A relatively new type of El Nino, which has its warmest waters in the central- equatorial Pacific Ocean, rather than in the eastern-equatorial Pacific, is becoming more common and progressively stronger, according to a new study by NASA and NOAA. The research may improve our understanding of the relationship between El Ninos and climate change, and has potentially significant implications for long-term weather forecasting.

Lead author Tong Lee of NASA’s Jet Propulsion Laboratory, Pasadena, Calif., and Michael McPhaden of NOAA’s Pacific Marine Environmental Laboratory, Seattle, measured changes in El Nino intensity since 1982. They analyzed NOAA satellite observations of sea surface temperature, checked against and blended with directly-measured ocean temperature data. The strength of each El Nino was gauged by how much its sea surface temperatures deviated from the average. They found the intensity of El Ninos in the central Pacific has nearly doubled, with the most intense event occurring in 2009-10.

The scientists say the stronger El Ninos help explain a steady rise in central Pacific sea surface temperatures observed over the past few decades in previous studies–a trend attributed by some to the effects of global warming. While Lee and McPhaden observed a rise in sea surface temperatures during El Nino years, no significant temperature increases were seen in years when ocean conditions were neutral, or when El Nino’s cool water counterpart, La Nina, was present.

“Our study concludes the long-term warming trend seen in the central Pacific is primarily due to more intense El Ninos, rather than a general rise of background temperatures,” said Lee.

“These results suggest climate change may already be affecting El Nino by shifting the center of action from the eastern to the central Pacific,” said McPhaden. “El Nino’s impact on global weather patterns is different if ocean warming occurs primarily in the central Pacific, instead of the eastern Pacific.

“If the trend we observe continues,” McPhaden added, “it could throw a monkey wrench into long- range weather forecasting, which is largely based on our understanding of El Ninos from the latter half of the 20th century.”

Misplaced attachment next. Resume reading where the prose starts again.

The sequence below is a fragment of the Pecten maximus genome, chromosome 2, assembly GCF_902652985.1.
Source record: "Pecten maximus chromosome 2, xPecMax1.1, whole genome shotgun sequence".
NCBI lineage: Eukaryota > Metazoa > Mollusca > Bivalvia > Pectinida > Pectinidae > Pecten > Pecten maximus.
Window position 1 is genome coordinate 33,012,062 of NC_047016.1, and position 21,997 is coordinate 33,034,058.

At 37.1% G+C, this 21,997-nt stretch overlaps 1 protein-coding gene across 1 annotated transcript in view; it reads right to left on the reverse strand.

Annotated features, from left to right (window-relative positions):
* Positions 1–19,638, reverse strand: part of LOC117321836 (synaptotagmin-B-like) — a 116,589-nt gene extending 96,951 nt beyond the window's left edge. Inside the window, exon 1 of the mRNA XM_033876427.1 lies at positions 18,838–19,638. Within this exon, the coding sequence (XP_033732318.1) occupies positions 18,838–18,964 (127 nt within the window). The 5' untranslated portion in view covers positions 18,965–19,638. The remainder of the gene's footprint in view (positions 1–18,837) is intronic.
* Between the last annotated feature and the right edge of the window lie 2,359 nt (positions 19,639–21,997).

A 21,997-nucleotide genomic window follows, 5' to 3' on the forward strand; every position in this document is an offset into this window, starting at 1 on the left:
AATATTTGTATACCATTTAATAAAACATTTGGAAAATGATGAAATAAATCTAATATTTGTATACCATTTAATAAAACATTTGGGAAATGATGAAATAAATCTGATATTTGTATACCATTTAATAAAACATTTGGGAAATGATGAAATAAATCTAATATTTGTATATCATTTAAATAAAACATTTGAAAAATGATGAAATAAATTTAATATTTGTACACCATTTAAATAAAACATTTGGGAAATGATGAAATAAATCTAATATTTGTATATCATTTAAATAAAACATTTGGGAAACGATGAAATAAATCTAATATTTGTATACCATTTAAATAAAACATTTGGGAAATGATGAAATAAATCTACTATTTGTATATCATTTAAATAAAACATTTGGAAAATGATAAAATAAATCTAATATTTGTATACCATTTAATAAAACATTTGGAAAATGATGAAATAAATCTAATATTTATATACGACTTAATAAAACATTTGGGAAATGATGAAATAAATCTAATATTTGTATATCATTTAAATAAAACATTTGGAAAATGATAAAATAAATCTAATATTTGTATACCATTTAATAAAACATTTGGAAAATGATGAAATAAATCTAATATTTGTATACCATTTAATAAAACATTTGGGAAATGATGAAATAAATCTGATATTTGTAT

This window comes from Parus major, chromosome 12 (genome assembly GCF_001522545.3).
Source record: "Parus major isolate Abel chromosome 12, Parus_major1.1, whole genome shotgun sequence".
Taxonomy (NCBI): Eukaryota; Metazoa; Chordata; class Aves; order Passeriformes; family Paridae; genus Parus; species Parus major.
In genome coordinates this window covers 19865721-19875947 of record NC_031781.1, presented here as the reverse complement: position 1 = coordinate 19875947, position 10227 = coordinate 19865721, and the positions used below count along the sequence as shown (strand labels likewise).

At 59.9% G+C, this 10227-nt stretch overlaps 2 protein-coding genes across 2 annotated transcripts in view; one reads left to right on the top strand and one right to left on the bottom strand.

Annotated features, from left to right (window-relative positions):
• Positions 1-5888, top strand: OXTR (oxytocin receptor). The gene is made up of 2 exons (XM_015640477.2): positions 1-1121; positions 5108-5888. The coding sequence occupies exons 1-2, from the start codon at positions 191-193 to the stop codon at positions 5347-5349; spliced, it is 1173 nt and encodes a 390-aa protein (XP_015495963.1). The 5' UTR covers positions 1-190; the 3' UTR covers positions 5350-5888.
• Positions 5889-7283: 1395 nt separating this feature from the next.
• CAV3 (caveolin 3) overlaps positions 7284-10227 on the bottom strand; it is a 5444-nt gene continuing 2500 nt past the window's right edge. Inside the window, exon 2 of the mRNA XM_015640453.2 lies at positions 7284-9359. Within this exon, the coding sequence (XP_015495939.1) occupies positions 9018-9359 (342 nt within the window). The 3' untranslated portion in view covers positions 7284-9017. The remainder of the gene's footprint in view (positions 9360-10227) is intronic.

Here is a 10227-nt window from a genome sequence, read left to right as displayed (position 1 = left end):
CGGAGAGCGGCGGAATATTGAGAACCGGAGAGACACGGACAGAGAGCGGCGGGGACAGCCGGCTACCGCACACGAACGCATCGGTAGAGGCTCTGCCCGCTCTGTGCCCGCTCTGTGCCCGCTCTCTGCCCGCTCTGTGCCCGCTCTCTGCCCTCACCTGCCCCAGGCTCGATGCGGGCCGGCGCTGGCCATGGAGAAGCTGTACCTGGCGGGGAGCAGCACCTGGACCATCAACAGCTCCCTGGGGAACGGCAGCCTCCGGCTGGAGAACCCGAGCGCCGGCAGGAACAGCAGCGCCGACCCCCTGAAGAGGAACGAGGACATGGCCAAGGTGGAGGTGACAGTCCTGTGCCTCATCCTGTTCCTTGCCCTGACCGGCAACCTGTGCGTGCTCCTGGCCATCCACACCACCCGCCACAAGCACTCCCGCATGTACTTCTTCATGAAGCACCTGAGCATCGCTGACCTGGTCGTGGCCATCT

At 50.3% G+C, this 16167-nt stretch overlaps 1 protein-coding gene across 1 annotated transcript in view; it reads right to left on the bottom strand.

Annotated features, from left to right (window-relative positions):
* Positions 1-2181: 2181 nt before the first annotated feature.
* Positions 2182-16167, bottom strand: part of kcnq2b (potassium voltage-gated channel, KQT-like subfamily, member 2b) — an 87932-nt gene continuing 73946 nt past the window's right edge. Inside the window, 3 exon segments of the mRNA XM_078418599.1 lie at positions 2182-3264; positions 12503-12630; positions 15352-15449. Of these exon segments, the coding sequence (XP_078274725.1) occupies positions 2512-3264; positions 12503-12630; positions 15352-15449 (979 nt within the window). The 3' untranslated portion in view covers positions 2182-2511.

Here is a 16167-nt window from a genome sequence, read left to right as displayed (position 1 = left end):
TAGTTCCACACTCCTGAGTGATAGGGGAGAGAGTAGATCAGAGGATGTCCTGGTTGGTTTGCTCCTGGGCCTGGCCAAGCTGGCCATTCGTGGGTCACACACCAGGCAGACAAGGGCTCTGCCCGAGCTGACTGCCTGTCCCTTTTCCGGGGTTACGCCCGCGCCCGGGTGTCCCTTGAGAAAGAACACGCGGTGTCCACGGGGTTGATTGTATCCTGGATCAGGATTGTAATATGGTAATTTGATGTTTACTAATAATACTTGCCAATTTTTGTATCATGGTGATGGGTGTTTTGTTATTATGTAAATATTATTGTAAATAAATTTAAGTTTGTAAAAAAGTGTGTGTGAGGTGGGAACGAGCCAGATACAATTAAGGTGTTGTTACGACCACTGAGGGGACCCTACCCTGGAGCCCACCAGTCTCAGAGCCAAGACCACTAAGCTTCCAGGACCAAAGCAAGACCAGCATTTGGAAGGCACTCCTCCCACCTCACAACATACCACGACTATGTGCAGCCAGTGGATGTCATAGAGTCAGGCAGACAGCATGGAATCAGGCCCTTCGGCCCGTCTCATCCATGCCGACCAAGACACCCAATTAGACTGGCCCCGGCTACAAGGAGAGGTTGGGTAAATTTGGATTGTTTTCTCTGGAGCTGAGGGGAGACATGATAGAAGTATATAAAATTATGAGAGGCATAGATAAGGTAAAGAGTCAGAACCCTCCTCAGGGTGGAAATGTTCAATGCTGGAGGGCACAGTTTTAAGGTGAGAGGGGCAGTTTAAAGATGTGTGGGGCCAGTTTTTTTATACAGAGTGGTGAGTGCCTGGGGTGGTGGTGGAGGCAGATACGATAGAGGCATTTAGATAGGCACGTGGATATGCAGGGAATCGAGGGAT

El Nino, Spanish for “the little boy,” is the oceanic component of a climate pattern called the El Nino- Southern Oscillation, which appears in the tropical Pacific Ocean on average every three to five years.

The most dominant year-to-year fluctuating pattern in Earth’s climate system, El Ninos have a powerful impact on the ocean and atmosphere, as well as important socioeconomic consequences. They can influence global weather patterns and the occurrence and frequency of hurricanes, droughts and floods; and can even raise or lower global temperatures by as much as 0.2 degrees Celsius (0.4 degrees Fahrenheit).

During a “classic” El Nino episode, the normally strong easterly trade winds in the tropical eastern Pacific weaken. That weakening suppresses the normal upward movement of cold subsurface waters and allows warm surface water from the central Pacific to shift toward the Americas. In these situations, unusually warm surface water occupies much of the tropical Pacific, with the maximum ocean warming remaining in the eastern-equatorial Pacific.

Since the early 1990s, however, scientists have noted a new type of El Nino that has been occurring with greater frequency. Known variously as “central-Pacific El Nino,” “warm-pool El Nino,” “dateline El Nino” or “El Nino Modoki” (Japanese for “similar but different”), the maximum ocean warming from such El Ninos is found in the central-equatorial, rather than eastern, Pacific. Such central Pacific El Nino events were observed in 1991-92, 1994-95, 2002-03, 2004-05 and 2009-10. A recent study found many climate models predict such events will become much more frequent under projected global warming scenarios.

Lee said further research is needed to evaluate the impacts of these increasingly intense El Ninos and determine why these changes are occurring. “It is important to know if the increasing intensity and frequency of these central Pacific El Ninos are due to natural variations in climate or to climate change caused by human-produced greenhouse gas emissions,” he said.

Results of the study were published recently in Geophysical Research Letters.

For more information on El Nino, visit: http://sealevel.jpl.nasa.gov/ .

JPL is managed for NASA by the California Institute of Technology in Pasadena.